This model is not only inconsistent with the necessarily aloof role of a judicial officer. It is also inconsistent with a mediator role that goes hand in hand with the judicial officer role – the evaluative approach.8 And most importantly, it is inconsistent with styles of advocacy designed for combat in judicial proceedings.

The evaluative approach

In the evaluative approach, the mediator behaves much more like a sitting judge. The evaluative mediator’s focus is not to collaborate with each of the parties, but to receive information which enables the mediator to make a judgment (analogous to a tentative ruling) as to who most likely has the winning side of an issue or the case.

We have examined the role of the mediator in the two models. But what of the role of the advocates? It is here where the most dramatic difference occurs – a difference which affects the advocates’ relationship with the mediator, the nature of the mediator’s impartiality, and whether it is possible to work with or only to work the mediator.

An evaluative mediation is one in which the advocates essentially compete to convince the mediator that they are on the winning side of a particular issue or the case. The mediator is then empowered to explain to the other side why it must back down or settle in a manner much more advantageous to the “winning” side.

How the advocates use the mediator is dramatically different in an evaluative mediation than in the facilitative model. The mediator is not available as a collaborator, because she is too much like a judicial officer, and must remain aloof. The mediator cannot help with negotiation strategy, because the advocate’s focus is getting the mediator to believe that his side will likely win. No weakness should be confessed. No “let your hair down” conversation should occur. With an evaluative mediation process, the mediator’s role has to be highly restricted. The target of the process is evaluation by a third party of the strengths and weaknesses of each case. Each party must adjust his own expectations according to the opinion and advice of the mediator.9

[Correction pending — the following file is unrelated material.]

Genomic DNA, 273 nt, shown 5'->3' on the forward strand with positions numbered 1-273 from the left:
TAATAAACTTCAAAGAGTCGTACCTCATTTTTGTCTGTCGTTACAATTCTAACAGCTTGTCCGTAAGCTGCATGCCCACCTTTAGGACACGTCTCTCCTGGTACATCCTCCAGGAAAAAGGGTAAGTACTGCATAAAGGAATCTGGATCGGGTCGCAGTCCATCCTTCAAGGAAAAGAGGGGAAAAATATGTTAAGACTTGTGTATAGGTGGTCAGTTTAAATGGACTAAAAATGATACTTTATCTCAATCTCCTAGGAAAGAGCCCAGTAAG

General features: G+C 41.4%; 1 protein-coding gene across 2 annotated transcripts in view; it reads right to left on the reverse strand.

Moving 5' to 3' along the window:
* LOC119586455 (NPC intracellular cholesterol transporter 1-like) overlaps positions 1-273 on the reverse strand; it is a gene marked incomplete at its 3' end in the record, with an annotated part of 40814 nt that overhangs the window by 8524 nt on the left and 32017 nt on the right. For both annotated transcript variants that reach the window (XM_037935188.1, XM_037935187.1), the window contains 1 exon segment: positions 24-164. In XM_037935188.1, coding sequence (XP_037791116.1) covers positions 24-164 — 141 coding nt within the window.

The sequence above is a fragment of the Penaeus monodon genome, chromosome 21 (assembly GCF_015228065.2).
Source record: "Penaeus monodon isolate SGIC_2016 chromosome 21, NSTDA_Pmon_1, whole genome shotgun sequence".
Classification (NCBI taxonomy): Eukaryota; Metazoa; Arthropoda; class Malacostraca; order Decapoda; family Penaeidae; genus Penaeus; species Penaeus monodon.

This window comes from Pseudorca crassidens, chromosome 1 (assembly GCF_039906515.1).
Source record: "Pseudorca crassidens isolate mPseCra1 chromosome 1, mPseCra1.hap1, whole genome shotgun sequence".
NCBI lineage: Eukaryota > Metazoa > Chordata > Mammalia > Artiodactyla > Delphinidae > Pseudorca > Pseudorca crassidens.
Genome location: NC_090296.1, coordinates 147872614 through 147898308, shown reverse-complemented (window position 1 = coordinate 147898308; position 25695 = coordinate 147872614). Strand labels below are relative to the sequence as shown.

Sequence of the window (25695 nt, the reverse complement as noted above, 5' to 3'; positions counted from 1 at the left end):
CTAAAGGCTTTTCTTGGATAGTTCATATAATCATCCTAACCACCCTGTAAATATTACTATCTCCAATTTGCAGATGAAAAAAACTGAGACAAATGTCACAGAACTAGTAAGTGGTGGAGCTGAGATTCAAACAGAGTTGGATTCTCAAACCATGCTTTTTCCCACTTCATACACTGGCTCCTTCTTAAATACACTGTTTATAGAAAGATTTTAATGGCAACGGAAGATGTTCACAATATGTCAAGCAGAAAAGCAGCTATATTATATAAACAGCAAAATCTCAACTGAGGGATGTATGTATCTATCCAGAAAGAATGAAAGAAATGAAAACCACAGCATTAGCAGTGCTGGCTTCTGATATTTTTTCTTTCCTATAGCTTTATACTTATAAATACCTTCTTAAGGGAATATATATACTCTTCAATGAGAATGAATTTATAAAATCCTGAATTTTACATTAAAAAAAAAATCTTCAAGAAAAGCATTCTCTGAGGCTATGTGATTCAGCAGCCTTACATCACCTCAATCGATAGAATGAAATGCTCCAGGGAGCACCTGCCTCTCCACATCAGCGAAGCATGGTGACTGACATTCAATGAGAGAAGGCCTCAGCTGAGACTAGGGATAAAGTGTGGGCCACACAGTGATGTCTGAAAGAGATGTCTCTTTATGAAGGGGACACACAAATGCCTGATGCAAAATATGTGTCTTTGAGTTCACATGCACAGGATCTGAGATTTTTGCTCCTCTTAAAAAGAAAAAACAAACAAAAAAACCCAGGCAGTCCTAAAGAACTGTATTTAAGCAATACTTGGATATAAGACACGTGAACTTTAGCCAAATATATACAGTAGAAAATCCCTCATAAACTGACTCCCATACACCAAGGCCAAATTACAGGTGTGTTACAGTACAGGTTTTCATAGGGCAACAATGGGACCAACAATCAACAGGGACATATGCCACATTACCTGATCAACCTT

Although mediation is not a process designed to find fact and culminate in a judicial determination, evaluative mediation heads in that very direction – but without witnesses, cross-examination, argument or virtually any of the other tools we normally think of as “due process” in the careful and deliberative judicial determination of a conflict. Because the process focuses on the evaluation of the mediator, and despite the fact that the mediator’s evaluation is not exactly a judicial determination, the advocates play much more conventional legal roles than in a facilitative mediation. The object is essentially the same as a Court trial or arbitration – to get the judge on your side. The mediator-judge then becomes a force to assist one party in bringing the other to reason. Even though the mediator’s evaluation may go against the “prevailing party” on some points, the thrust of the process is to identify the primarily unreasonable party and try to make her understand why her confidence in the case is misplaced.

So the advocates start the day intending to convince the mediator that it is the other party who is unreasonable, whose positions are unsupported, who needs to be brought to a reasoned appreciation so that his positions can be softened and the case can be settled in a moderate and reasonable way. In other words, the advocate’s role is to persuade the neutral, not to negotiate with the opponent. The following tend to flow from the evaluative structure of the process: